If you know me, you know that I rarely watch television or movies. I know, they feel like the kind of thing Olivia should be interested in, especially considering how much free time I’ve had, but during my concussion era I couldn’t watch screens in that way and otherwise, I just feel antsy and anxious while I’m watching videos. Youtube videos of maximum 15 minutes are even hard to sit through. So when I find a show that I really take to, it’s gotta be pretty good. Or at least, the show will say a lot about me.
I love Brooklyn 99 because it’s a non-toxic display of both policing and masculinity mixed with very low-pressure comedy (non awkward, minimal discomfort, you’re in on the joke type stuff). I like Sherlock because of its witty back and forth dialogue. I like The West Wing for the Sorkin pace. I like Mindhunter for a few reasons.
Part of the reason I discuss the sociopath I encountered so much is because he hurt me so badly, and I’m traumatized. Part of why I do it is because I’m a bit addicted to it. I partly want justice in the form of exposure. I partly am just purely fascinated by the abnormal psychology that is a lacking of empathy. It’s just so close to the tip of unfathomable but these disorders exist, and people with them do dangerous things.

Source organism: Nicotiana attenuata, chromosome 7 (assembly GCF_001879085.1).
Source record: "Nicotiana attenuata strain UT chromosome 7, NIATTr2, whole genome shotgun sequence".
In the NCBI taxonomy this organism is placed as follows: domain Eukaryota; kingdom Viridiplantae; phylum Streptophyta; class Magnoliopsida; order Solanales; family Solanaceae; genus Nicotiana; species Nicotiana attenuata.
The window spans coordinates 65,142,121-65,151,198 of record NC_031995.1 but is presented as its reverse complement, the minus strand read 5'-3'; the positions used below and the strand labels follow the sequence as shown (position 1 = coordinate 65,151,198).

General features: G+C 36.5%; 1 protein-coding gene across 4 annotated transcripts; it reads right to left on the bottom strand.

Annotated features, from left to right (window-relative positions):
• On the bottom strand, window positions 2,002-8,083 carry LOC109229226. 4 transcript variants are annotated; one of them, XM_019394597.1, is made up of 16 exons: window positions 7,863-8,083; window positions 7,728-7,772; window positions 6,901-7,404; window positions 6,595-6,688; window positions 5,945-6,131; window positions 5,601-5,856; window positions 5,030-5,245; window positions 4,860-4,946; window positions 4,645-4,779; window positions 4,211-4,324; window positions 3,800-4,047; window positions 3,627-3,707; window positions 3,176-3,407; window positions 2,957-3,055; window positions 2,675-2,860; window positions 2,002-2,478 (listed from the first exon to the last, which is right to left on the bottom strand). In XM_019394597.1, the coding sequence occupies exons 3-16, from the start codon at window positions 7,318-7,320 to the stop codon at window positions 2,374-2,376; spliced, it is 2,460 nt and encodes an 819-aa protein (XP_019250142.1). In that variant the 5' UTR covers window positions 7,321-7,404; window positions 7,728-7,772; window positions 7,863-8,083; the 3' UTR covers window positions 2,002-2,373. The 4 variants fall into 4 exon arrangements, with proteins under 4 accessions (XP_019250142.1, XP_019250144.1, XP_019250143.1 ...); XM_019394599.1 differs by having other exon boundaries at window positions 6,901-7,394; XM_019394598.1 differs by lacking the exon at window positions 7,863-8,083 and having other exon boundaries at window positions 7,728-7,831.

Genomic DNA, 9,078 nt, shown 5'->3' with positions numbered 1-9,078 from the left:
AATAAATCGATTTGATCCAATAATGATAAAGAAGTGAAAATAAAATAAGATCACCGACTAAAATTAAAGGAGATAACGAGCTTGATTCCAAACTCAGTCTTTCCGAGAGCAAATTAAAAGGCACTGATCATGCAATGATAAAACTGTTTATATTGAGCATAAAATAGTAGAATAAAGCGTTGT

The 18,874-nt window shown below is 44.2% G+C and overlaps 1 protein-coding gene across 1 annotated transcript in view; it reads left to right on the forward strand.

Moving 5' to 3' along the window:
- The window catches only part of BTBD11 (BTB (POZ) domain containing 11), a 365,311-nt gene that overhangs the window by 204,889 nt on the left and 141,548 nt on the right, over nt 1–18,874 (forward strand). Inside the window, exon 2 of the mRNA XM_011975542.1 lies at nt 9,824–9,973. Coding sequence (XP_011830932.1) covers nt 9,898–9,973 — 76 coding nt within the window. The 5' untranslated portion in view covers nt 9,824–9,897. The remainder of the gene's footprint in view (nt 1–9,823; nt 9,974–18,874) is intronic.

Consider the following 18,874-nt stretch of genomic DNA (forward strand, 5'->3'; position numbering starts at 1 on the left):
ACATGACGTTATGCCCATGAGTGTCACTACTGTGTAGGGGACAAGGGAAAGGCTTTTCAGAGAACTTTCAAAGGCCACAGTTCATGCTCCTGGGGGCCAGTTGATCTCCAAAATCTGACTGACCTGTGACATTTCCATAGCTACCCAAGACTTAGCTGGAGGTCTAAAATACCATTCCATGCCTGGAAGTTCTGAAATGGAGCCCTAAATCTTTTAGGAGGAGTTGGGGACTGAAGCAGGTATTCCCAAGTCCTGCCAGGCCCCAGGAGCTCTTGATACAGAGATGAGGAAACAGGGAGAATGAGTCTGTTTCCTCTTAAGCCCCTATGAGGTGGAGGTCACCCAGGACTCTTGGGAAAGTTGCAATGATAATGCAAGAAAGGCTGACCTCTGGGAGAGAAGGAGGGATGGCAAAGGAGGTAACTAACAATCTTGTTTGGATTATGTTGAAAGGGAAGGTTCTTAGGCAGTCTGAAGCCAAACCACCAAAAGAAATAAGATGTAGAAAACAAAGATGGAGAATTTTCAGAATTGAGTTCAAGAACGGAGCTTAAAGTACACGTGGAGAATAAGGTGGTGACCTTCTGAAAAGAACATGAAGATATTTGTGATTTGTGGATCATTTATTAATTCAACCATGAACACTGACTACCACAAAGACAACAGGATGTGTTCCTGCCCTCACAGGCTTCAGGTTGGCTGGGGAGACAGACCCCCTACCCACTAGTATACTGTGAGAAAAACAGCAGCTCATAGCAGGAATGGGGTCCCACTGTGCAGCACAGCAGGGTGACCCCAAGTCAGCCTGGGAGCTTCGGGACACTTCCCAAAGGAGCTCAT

As I have started to do, I want to begin with a blanket disclaimer that having these diagnoses doesn’t mean you’re automatically a serial killer. The one I know hasn’t killed anybody yet. But in order to have these disorders, one must have displayed a callous disregard for the humanity of others already, so my sympathy isn’t exactly running high. Anyway, here’s what I watched and why it was of interest to me.
Mindhunters is a show about the birth of the Behavioral Science Unit in the FBI, but even more than that it’s about the birth of the sector of criminology that accounts for serial killers and takes into account the background, upbringing, and emotions, or lack thereof, of serial (“sequence” as the characters have conjured up) killer. There are never no emotions, though. They’re just not the ones that are portrayed.